As I rocked my toddler before bed, the thought came from nowhere: “You know, we haven’t had a stomach bug in a while…”
On its heels: “CRAP. That’s always what I think right before we get one.”
Like clockwork, the barfing begins the next morning (well, middle of the night). I almost laugh at my magical fortune-telling superpowers, but I can barely manage to run back and forth between the preschooler in the tub and the bedding. Good Lord, the bedding. What did she eat?!? I don’t remember having anything like that for dinner. And it’s all down the walls and the sides of the mattress and…
Sanitize cycle. We just, for the first time in fifteen years of marriage, got a brand-new washer and dryer. And it has an “oxi-sanitize” cycle in which I add Oxi-clean powder and some puke-laden towels, and it runs for two and a half hours and magically kills whatever caused my kid to expel the contents of her stomach.
I marvel at the timing, thankful (maybe more thankful than the situation warrants) that the bug waited until the week after the new washer and dryer were installed.
The next morning finds me still cleaning. My sorta-smart watch says I got three hours of sleep divided among five different stretches. I’m passing out Gladware™ square bowls that we use for this (and also for leftovers). The count is now three kids down, Daddy in bed dying (I don’t begrudge him this—I’m a bigger nausea/vomiting weenie than he is), one kid still apparently fine, and me.
I feel mildly queasy, and I don’t know if it’s because I’ve been thinking about vomit all day (and have cleaned it out of my bra once already) or because I’m the next victim. Honestly, I’m not sure which I prefer. I don’t want to be down and still have to clean all this up, but I also hate the waiting. As I mentioned, I’m the biggest wuss about nausea—I spend any and all periods of sickness, wondering if I’m going to die and hoping the answer is YES, and SOON. If I’m gonna get this bug, we might as well have it over with.
As I wait for the verdict on the “am I sick or not” question, I flit like a large, sleep-deprived hummingbird between the three sick children while trying to also keep the one healthy kid out of mischief. Everyone is in jammies, and Netflix is on (a standard sick-day provision), and applesauce cups are what’s for breakfast.
In a lull between stomach projections, I look at my kids lying on the floor in various states of malaise, and I feel… settled. Happy? That’s weird.
If there’s a lower form of service than stomach-bug mothering, I’m not sure what it is. But while I would never say I look forward to them, I’ve found the barfing days are, in some ways, my best days.
I’m fully engaged in caring for the physical needs of my children; no other option is available. I’m relying on the grace of God to pull me through what’s bound to be a difficult day—again; I am low on alternatives; this is not the kind of day I can handle on my own with barely a nap’s worth of broken sleep. Because of those two—full presence and reliance on grace—I find myself spontaneously, compulsively, perpetually grateful for every. little. thing. The sanitize cycle on my brand-new washer. Exactly as many towels as I need: I use them as drop cloths for the kids too small to reliably hit a container, and the last one is fouled moments after the dryer sings the little “cycle finished” song. My friend swings by to hand me a coffee (my first of the day!), even though we canceled our get-together so she wouldn’t be exposed to the nastiness. My normally active kids are cuddly. I have water that is clean, running, and HOT, so I can wash off these disgusting children.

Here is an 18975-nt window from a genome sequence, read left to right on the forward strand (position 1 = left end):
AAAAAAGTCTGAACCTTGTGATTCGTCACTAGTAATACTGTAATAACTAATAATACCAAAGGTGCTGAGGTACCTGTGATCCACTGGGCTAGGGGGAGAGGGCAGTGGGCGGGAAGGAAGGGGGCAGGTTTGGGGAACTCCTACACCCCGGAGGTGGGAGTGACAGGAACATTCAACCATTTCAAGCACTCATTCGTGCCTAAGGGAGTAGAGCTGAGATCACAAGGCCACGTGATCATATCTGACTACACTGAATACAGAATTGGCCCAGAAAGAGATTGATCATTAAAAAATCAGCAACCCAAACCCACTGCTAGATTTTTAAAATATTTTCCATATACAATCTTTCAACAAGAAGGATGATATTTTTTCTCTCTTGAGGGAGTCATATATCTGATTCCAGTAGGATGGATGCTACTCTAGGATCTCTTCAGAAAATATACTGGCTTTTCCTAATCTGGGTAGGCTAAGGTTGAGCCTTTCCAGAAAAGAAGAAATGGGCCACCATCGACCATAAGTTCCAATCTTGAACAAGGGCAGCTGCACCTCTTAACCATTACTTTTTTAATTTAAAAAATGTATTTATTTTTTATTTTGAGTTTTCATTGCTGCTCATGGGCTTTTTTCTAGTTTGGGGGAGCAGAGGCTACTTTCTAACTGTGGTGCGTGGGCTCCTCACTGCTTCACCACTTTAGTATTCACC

The root of the word “humble” is Latin: humus. Ground. These are humble days. And when I’m low to the ground, and my pride is out of the way, I find myself looking upward, and when I’m looking up, I see gifts as He gives them.
The bug was mercifully short, which is always my hope. By the afternoon, they were keeping down liquids and then ate some applesauce and toast right around the time I got sick for real. My husband recovered about the same time the kids did, so I tagged out and whimpered in our bed for several hours. That one kid never got it. I don’t know why.
But I’m thankful.
Robin Chapman is a full-time imperfect Jesus lover, wife, and homeschooling mama to four babies, ages one to seven. When she isn’t buried in children or hiding from them, she enjoys reading, photography, and sharing stories on her blog, where she’d love to connect with you! You can also find her on Facebook or Instagram… or perhaps holed up in her bathroom with some coffee.